McMaster, a three-star general and a veteran of both Iraq wars, chose to stay on active military duty while serving as the national security adviser. A respected military strategist, he joined several other high-ranking military officers advising Trump during the first year of his administration, including Defense Secretary Jim Mattis, a retired four-star general who pushed for him to accept the job, and John Kelly, another retired Marine general who first served as secretary of homeland security and then as White House chief of staff.
Bolton made clear on Fox News Thursday that he comes to the job from a different realm. "I'm not sure I've ever met General Mattis," he told Fox's Martha MacCallum.
But after more than a year, McMaster didn't develop a personal rapport with the president. The relationship between the detail-oriented McMaster and the president, who prefers his information condensed as much as possible, was often strained. McMaster’s lengthy briefings reportedly chafed Trump, who viewed the gruff military strategist as condescending.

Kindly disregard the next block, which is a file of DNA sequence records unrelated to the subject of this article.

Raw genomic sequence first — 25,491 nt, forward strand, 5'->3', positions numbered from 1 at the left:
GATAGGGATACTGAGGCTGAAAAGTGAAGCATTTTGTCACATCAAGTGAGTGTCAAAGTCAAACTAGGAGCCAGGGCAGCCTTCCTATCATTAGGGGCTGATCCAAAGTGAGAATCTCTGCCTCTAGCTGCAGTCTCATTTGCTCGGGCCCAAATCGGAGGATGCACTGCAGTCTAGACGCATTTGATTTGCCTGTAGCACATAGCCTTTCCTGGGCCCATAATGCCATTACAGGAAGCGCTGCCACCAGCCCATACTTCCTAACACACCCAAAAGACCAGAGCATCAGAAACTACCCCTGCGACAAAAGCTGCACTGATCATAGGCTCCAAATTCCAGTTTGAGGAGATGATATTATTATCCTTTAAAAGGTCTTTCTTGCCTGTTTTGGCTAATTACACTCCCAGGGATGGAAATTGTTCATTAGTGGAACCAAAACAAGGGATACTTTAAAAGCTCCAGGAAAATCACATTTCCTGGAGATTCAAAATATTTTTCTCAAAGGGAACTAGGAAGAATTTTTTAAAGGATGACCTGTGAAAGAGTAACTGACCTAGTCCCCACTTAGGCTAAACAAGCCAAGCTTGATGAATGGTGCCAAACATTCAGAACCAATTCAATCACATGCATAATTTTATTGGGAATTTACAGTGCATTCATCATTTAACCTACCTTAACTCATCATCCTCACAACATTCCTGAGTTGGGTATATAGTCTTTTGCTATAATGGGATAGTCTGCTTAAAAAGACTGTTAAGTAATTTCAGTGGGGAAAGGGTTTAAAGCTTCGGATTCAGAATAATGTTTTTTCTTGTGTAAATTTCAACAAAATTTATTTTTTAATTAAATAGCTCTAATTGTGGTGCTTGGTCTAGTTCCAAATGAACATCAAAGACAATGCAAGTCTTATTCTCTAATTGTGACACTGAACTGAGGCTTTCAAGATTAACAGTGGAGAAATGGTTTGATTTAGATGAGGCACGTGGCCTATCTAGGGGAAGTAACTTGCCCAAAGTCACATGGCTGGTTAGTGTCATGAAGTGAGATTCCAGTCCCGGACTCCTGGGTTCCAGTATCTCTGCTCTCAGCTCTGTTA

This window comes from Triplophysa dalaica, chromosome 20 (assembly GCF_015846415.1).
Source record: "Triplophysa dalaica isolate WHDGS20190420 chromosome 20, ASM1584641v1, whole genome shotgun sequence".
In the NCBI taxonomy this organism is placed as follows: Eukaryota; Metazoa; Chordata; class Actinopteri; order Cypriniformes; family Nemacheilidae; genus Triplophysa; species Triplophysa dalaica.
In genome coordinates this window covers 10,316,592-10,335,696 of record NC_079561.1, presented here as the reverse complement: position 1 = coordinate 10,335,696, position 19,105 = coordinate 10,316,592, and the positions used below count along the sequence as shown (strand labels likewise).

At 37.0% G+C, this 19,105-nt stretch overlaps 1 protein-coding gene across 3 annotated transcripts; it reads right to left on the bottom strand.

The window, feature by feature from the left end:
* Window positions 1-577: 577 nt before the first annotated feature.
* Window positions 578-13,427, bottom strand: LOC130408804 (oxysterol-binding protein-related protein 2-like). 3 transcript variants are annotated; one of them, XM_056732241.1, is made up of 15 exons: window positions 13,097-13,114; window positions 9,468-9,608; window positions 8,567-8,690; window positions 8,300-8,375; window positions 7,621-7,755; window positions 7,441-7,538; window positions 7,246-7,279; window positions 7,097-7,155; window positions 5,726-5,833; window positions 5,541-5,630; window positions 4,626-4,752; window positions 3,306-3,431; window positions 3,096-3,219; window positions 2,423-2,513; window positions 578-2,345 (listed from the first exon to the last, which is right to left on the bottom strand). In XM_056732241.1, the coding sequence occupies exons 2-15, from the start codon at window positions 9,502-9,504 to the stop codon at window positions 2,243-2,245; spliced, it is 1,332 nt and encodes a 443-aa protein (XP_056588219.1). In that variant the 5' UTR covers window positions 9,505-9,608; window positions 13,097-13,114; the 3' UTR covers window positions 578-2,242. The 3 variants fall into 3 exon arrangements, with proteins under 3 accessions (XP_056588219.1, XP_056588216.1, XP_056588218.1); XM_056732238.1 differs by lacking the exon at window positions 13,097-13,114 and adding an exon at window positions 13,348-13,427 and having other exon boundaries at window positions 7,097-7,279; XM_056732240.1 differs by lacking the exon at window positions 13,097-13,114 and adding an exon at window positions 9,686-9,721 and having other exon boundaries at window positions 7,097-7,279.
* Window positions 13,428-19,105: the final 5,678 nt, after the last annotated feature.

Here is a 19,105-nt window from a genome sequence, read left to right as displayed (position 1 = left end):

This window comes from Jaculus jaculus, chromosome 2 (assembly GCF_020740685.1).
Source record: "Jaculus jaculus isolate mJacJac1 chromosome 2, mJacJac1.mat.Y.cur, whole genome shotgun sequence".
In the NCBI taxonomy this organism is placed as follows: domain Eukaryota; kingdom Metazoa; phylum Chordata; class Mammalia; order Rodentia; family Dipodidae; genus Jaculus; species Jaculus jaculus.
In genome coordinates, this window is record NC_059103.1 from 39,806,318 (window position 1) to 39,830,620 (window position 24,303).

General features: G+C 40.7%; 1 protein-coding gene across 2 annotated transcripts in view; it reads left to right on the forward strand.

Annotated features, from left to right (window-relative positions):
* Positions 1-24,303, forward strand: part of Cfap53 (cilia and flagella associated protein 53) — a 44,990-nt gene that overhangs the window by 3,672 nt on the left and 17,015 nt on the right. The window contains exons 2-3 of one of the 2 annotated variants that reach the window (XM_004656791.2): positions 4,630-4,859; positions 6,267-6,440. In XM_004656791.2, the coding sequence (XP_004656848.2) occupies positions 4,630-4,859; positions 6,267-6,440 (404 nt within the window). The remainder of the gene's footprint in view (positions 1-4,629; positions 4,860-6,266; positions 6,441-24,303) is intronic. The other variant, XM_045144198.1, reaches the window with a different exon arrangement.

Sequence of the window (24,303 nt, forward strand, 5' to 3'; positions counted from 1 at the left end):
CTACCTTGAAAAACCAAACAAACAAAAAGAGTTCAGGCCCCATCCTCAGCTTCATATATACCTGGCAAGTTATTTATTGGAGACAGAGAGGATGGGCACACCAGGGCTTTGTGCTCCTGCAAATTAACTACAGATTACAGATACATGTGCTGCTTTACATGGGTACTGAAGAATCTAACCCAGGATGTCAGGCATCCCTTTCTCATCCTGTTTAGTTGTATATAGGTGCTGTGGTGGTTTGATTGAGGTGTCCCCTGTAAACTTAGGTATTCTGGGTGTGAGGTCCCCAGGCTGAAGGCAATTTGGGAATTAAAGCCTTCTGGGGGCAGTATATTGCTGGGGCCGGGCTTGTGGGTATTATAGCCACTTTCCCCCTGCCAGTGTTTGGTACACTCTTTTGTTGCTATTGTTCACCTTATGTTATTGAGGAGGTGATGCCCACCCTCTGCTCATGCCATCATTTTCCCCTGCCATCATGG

Their relationship became even more tense in February, when McMaster told an international audience that Russian meddling in the 2016 election was indisputable and Trump publicly tweeted his disapproval.
Frustrations appeared to run both ways. McMaster mocked Trump at a private dinner in July, saying he had the intelligence of a “kindergartner,” five sources with knowledge of the conversation told BuzzFeed News last November. Michael Anton, a spokesman for the National Security Council, said at the time that "actual participants in the dinner" denied that McMaster had made those comments.